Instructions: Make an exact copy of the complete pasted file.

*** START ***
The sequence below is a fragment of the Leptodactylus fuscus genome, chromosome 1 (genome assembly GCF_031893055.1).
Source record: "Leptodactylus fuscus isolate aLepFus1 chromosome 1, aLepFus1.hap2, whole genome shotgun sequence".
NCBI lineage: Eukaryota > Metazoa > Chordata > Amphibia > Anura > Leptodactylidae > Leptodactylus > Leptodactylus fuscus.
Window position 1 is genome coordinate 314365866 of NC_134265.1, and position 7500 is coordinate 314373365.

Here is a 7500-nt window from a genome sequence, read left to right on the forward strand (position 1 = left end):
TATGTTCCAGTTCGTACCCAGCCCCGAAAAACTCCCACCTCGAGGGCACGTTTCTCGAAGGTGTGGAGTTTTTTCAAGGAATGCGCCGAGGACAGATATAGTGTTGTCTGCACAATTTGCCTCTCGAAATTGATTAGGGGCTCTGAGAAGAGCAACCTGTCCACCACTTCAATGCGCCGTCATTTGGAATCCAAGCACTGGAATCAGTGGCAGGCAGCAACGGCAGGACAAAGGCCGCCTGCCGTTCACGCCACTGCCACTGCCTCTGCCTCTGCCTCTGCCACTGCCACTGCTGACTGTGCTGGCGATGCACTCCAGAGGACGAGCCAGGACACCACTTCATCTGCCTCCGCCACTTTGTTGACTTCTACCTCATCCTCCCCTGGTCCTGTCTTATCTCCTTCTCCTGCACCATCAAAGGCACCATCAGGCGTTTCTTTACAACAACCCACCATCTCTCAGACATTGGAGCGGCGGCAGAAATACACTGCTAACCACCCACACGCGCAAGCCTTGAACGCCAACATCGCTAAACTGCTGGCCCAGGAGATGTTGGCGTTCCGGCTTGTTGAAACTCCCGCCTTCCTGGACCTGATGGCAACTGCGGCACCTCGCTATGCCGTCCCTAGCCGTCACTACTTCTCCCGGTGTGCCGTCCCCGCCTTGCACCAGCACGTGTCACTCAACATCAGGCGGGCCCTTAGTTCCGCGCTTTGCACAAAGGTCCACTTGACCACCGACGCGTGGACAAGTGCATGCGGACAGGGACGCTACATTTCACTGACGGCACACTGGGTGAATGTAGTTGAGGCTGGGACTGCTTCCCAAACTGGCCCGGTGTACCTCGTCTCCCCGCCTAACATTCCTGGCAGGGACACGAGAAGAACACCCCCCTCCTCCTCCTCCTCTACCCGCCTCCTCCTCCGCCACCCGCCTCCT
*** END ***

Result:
The sequence below is a fragment of the Leptodactylus fuscus genome, chromosome 1 (genome assembly GCF_031893055.1).
Source record: "Leptodactylus fuscus isolate aLepFus1 chromosome 1, aLepFus1.hap2, whole genome shotgun sequence".
NCBI lineage: Eukaryota > Metazoa > Chordata > Amphibia > Anura > Leptodactylidae > Leptodactylus > Leptodactylus fuscus.
Window position 1 is genome coordinate 314365866 of NC_134265.1, and position 7500 is coordinate 314373365.

Here is a 7500-nt window from a genome sequence, read left to right on the forward strand (position 1 = left end):
TATGTTCCAGTTCGTACCCAGCCCCGAAAAACTCCCACCTCGAGGGCACGTTTCTCGAAGGTGTGGAGTTTTTTCAAGGAATGCGCCGAGGACAGATATAGTGTTGTCTGCACAATTTGCCTCTCGAAATTGATTAGGGGCTCTGAGAAGAGCAACCTGTCCACCACTTCAATGCGCCGTCATTTGGAATCCAAGCACTGGAATCAGTGGCAGGCAGCAACGGCAGGACAAAGGCCGCCTGCCGTTCACGCCACTGCCACTGCCTCTGCCTCTGCCTCTGCCACTGCCACTGCTGACTGTGCTGGCGATGCACTCCAGAGGACGAGCCAGGACACCACTTCATCTGCCTCCGCCACTTTGTTGACTTCTACCTCATCCTCCCCTGGTCCTGTCTTATCTCCTTCTCCTGCACCATCAAAGGCACCATCAGGCGTTTCTTTACAACAACCCACCATCTCTCAGACATTGGAGCGGCGGCAGAAATACACTGCTAACCACCCACACGCGCAAGCCTTGAACGCCAACATCGCTAAACTGCTGGCCCAGGAGATGTTGGCGTTCCGGCTTGTTGAAACTCCCGCCTTCCTGGACCTGATGGCAACTGCGGCACCTCGCTATGCCGTCCCTAGCCGTCACTACTTCTCCCGGTGTGCCGTCCCCGCCTTGCACCAGCACGTGTCACTCAACATCAGGCGGGCCCTTAGTTCCGCGCTTTGCACAAAGGTCCACTTGACCACCGACGCGTGGACAAGTGCATGCGGACAGGGACGCTACATTTCACTGACGGCACACTGGGTGAATGTAGTTGAGGCTGGGACTGCTTCCCAAACTGGCCCGGTGTACCTCGTCTCCCCGCCTAACATTCCTGGCAGGGACACGAGAAGAACACCCCCCTCCTCCTCCTCCTCTACCCGCCTCCTCCTCCGCCACCCGCCTCCT